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This article is part of the supplement: Proceedings of the 8th Global Arthritis Research Network (GARN) Meeting and 1st Bio-Rheumatology International Congress (BRIC)

Poster presentation

AJAK inhibitor, tofacitinibreduces IL-6 and matrix metalloproteinase-3 productionin rheumatoid arthritis with suppressed cartilage destruction

Kunihiro Yamaoka1*, Satoshi Kubo1, Koshiro Sonomoto1, Keisuke Maeshima2 and Yoshiya Tanaka1

  • * Corresponding author: Kunihiro Yamaoka

Author Affiliations

1 The First Department of Internal Medicine, University of Occupational and Environmental Health, Japan, Kitakyushu, Japan, 807-8555

2 Department of Internal Medicine I, Faculty of Medicine, Oita University, Japan

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Arthritis Research & Therapy 2012, 14(Suppl 1):P77  doi:10.1186/ar3678


The electronic version of this article is the complete one and can be found online at: http://arthritis-research.com/content/14/S1/P77


Published:9 February 2012

© 2012 Yamaoka et al.; licensee BioMed Central Ltd.

This is an Open Access article distributed under the terms of the Creative Commons Attribution License (http://creativecommons.org/licenses/by/2.0), which permits unrestricted use, distribution, and reproduction in any medium, provided the original work is properly cited.

Background

Tofacitinib, targeting Janus kiase (JAK) has gained attention as anorally available new disease modifying anti-rheumatic drug with high clinical efficacy against rheumatoid arthritis (RA). While the clinical trial has progressed and the wide usage of tofacitinib is conceivable in the near future, the precise mechanism of action in RA patients remains to be solved.

Materials and methods

Fifteen RA patients enrolled in tofacitinib clinical trial were randomized to 1, 3, 5 or 10 mg BID for 12 weeks. Serumwas collected at 0 and 12 weeks for further cytokine measurement by ELISA.To analyze the effect at the local inflammatory site, synovium and cartilage from a RA patient undergoing joint replacement was implanted to severe combined immunodeficiency (SCID) mice (SCID-huRAg mouse) andtofacitinib was administered via osmotic mini-pump and serological and histological investigation was performed.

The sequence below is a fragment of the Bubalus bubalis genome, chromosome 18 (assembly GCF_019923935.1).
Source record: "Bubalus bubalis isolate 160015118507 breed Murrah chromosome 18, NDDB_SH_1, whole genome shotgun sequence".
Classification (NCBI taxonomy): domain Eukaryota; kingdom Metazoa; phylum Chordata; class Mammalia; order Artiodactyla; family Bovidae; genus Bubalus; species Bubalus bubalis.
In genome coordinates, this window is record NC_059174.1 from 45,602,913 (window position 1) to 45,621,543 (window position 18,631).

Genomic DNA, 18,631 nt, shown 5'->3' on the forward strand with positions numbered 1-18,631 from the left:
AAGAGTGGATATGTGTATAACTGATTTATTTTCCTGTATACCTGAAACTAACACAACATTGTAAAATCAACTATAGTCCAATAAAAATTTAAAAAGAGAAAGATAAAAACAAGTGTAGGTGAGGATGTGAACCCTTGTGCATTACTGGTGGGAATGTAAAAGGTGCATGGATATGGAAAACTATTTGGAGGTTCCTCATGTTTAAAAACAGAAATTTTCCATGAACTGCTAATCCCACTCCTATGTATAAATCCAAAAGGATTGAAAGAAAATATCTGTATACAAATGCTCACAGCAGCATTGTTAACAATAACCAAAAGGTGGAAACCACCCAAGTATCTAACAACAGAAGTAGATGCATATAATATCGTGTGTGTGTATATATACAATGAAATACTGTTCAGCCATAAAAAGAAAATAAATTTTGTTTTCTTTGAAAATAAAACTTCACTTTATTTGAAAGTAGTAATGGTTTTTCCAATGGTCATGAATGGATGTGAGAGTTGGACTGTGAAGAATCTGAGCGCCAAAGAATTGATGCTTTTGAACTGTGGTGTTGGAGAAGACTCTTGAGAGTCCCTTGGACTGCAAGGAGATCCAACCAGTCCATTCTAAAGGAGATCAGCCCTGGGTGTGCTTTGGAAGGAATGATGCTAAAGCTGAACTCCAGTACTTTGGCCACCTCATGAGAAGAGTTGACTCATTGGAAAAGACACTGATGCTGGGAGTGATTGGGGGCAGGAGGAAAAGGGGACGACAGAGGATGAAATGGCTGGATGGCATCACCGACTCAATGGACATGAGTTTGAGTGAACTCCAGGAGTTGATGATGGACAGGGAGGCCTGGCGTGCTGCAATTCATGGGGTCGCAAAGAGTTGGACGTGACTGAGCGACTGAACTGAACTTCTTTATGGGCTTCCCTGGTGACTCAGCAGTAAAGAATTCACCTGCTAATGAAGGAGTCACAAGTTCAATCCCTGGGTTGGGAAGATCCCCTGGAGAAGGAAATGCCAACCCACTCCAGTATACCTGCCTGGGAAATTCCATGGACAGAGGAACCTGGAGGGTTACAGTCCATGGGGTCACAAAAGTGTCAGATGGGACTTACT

Results

Background of patients in clinical trial: mean age; 56.4 years, mean disease duration; 95.1 months, methotrexate (MTX) and tofacitinib were administered in all patients, median doses were 9.4 mg/week and 4.1 mg BID, glucocorticoids were administered in 6 patients, median dose was 5.4 mg/day. Baseline characteristics of the disease activity; SDAI 30.0, DAS28 (ESR) 6.3, HAQ 1.1, CRP 21.0 mg/l, ESR 57.1 mm/h, MMP-3 259.3 ng/ml, RF 216.2 U/ml. After 12 weeks treatment, disease activity decreased with statistical difference (p < 0.05) as follows; SDAI13.8, DAS28(ESR) 4.0, HAQ 0.8, CRP 8.1 mg/l, ESR 30.9 mm/h, MMP-3 149.9 ng/ml, RF 150.8 U/ml. Among the multiple cytokines measured, IL-6 and IL-8 tended to decrease, from 52.2 pg/ml to 28.2 pg/ml (p < 0.05) and from 41.7 pg/ml to 29.5 pg/ml (not significant), respectively. There was a statistically significant correlation between reduction of IL-6 and reduction of MMP-3.

In SCID-huRAg mouse, apparent invasion of RA-derived synoviuminto cartilage was observed, whileadministration of tofacitinibmarkedly suppressed invasion. In order to investigate the relevance with our findings from the patients in the clinical trial, cytokines in SCID-huRAg mouse serum was measured after administration of tofacitinib for 7 days. Interestingly, tofacitinib significantly decreased production of human IL-6 and IL-8 as well as human MMP-3 from 29.79 pg/ml to 2.89 pg/ml, 17.89 pg/ml to 4.22 pg/ml and 65.96 pg/ml to 33.13 pg/ml respectively.

Conclusions

Tofacitinib improved disease activity and suppressed cartilage destruction with decreased serum IL-6 and IL-8 in both, RA patients and SCID-huRAg mouse in connection with reduced MMP-3. These results indicate that tofacitinib reduces inflammation by suppressing IL-6 production and consequently inhibiting cartilage destruction in the initial several months of administration.